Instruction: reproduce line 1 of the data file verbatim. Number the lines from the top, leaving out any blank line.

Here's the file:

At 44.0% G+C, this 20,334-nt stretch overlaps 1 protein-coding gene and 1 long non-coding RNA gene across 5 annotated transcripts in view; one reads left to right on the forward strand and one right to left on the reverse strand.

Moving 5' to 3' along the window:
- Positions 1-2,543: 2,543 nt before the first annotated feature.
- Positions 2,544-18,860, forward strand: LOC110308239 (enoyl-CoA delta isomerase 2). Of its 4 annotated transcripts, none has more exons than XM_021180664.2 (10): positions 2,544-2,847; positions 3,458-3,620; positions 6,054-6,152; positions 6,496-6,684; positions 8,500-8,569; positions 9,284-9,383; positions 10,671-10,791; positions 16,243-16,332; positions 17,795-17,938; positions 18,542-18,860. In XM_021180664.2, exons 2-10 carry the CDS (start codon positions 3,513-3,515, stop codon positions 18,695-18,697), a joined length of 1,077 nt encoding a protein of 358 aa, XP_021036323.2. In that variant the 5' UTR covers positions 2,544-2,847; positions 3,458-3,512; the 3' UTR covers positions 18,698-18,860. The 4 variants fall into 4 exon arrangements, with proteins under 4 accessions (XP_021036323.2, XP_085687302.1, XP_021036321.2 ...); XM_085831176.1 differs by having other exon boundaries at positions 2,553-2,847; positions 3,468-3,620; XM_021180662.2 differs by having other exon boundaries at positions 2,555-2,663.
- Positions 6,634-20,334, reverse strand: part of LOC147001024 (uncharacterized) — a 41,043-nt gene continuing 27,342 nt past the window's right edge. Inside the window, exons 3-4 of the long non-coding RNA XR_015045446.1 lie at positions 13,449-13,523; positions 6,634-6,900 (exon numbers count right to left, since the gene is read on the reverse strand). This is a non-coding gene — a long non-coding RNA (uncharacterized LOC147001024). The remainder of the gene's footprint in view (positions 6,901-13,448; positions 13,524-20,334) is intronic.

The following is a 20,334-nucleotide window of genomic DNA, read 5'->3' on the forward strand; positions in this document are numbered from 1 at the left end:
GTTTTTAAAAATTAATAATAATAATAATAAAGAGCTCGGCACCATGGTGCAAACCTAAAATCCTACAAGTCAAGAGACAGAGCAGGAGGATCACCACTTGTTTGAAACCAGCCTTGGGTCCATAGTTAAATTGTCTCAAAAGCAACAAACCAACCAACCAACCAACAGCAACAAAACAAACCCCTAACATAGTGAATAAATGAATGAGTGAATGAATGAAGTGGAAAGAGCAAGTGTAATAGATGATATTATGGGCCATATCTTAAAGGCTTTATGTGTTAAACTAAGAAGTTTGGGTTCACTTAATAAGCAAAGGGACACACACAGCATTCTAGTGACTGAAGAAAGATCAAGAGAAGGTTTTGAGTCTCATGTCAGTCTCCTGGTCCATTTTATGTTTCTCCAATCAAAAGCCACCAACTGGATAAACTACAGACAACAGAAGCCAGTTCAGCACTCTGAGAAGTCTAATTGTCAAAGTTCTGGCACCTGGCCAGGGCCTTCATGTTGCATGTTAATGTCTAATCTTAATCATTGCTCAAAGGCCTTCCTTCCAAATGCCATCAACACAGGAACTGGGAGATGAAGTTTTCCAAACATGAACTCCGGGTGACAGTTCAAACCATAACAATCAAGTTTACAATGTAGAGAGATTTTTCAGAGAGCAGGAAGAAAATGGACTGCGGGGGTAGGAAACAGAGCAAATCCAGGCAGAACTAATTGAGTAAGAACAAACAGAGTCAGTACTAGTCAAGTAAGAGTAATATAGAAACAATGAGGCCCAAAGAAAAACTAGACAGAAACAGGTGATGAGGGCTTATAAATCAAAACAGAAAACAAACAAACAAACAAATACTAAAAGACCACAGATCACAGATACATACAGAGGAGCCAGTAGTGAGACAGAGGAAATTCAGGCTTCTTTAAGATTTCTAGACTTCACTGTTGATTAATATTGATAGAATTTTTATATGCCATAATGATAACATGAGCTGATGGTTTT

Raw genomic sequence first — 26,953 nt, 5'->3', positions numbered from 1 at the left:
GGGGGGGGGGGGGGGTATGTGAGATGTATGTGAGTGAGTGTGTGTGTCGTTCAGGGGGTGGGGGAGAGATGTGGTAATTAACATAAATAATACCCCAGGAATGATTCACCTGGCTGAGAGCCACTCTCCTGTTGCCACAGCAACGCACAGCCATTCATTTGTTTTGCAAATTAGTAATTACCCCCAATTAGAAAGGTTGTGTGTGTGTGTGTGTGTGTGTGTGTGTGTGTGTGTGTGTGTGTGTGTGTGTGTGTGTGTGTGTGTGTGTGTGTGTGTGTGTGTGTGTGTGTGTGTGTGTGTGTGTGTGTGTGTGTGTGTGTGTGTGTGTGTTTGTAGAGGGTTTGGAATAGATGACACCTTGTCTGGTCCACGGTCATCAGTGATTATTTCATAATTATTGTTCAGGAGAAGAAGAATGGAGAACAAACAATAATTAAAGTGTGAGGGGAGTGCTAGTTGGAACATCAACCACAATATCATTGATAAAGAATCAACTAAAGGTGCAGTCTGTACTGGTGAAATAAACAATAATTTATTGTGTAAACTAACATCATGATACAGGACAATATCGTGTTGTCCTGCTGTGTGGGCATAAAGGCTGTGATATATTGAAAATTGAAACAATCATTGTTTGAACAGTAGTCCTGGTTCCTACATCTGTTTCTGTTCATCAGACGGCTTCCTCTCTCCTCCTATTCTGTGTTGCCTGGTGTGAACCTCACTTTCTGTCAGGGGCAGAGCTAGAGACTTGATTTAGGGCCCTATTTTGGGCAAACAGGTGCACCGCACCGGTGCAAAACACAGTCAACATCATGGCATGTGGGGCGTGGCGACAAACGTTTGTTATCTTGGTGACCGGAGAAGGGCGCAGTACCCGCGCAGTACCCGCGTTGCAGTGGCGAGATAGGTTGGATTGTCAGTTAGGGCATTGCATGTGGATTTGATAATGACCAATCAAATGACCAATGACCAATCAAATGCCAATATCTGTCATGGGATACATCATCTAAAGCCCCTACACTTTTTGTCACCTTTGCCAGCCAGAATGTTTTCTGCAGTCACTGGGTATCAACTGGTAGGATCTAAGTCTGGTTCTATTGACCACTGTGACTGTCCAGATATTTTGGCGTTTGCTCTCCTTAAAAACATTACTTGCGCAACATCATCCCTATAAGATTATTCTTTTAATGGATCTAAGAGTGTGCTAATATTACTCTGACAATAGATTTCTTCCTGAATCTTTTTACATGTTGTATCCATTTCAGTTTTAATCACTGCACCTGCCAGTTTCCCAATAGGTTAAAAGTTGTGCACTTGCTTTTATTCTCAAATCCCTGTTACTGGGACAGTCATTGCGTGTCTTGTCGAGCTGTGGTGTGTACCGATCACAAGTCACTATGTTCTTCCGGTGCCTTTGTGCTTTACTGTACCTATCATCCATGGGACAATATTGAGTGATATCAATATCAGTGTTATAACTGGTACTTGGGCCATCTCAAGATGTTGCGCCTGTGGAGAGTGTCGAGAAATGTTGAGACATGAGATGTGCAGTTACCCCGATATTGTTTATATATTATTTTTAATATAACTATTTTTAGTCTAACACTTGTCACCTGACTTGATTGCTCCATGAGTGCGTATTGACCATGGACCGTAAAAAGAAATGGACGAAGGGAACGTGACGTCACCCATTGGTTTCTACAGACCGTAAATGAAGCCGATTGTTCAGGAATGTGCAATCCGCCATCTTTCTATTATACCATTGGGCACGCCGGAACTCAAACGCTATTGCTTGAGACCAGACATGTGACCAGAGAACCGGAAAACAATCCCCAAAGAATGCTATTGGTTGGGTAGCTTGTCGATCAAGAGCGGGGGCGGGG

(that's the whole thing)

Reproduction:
At 44.0% G+C, this 20,334-nt stretch overlaps 1 protein-coding gene and 1 long non-coding RNA gene across 5 annotated transcripts in view; one reads left to right on the forward strand and one right to left on the reverse strand.